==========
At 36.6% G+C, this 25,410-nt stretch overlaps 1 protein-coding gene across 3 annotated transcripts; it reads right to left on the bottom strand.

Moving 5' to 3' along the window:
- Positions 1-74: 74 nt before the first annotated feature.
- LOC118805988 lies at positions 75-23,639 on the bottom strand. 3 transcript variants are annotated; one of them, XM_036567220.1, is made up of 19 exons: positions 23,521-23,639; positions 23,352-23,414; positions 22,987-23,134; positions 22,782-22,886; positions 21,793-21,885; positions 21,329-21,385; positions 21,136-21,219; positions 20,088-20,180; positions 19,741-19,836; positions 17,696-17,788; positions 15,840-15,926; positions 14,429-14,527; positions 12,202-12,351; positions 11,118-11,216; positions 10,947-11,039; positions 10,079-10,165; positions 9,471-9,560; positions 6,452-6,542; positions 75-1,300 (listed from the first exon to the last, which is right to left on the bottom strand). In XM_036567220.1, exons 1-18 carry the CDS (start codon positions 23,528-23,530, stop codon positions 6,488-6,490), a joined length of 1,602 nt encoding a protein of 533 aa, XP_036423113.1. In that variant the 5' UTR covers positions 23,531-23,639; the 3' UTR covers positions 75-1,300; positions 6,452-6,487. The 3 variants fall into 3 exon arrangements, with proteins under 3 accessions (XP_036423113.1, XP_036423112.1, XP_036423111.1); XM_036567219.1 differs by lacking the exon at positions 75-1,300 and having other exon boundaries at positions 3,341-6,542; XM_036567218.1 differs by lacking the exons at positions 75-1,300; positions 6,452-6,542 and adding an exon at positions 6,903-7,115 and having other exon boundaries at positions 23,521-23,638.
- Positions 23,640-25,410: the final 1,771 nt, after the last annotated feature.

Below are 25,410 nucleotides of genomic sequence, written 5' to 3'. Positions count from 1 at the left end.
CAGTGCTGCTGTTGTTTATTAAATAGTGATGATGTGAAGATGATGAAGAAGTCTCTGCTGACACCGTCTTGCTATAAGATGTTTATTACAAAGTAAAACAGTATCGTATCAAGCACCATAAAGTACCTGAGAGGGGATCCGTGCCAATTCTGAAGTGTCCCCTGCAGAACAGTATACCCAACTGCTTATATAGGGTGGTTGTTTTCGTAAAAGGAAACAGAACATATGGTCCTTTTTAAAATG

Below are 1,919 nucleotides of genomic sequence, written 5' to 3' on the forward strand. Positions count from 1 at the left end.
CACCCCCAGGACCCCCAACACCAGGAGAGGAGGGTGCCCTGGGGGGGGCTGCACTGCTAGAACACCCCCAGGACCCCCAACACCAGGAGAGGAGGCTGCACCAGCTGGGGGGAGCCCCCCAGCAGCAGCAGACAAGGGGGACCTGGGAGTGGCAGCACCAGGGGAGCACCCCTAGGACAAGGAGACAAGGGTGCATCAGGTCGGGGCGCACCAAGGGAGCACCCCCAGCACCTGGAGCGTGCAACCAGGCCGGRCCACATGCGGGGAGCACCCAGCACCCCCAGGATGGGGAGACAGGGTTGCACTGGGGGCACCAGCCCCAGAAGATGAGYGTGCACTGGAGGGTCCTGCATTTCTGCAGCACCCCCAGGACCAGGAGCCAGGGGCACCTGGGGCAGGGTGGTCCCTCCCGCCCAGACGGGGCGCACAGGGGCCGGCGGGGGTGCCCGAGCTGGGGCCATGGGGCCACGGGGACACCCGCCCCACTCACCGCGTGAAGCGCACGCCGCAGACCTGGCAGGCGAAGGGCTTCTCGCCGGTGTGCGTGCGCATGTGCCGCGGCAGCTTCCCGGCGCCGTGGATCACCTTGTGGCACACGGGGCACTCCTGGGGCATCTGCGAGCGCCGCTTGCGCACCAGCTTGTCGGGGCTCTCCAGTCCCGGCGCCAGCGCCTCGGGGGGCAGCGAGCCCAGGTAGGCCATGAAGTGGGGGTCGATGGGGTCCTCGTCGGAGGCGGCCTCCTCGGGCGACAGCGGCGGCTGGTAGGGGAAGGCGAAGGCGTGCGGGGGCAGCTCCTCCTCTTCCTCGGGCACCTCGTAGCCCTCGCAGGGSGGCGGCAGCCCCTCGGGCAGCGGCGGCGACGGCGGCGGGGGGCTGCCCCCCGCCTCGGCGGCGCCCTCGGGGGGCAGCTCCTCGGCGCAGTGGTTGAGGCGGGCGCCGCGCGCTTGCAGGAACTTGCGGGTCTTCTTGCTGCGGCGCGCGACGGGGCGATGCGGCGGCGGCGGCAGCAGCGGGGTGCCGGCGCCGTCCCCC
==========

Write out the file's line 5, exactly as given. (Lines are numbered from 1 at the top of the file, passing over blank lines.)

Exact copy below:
- Positions 23,640-25,410: the final 1,771 nt, after the last annotated feature.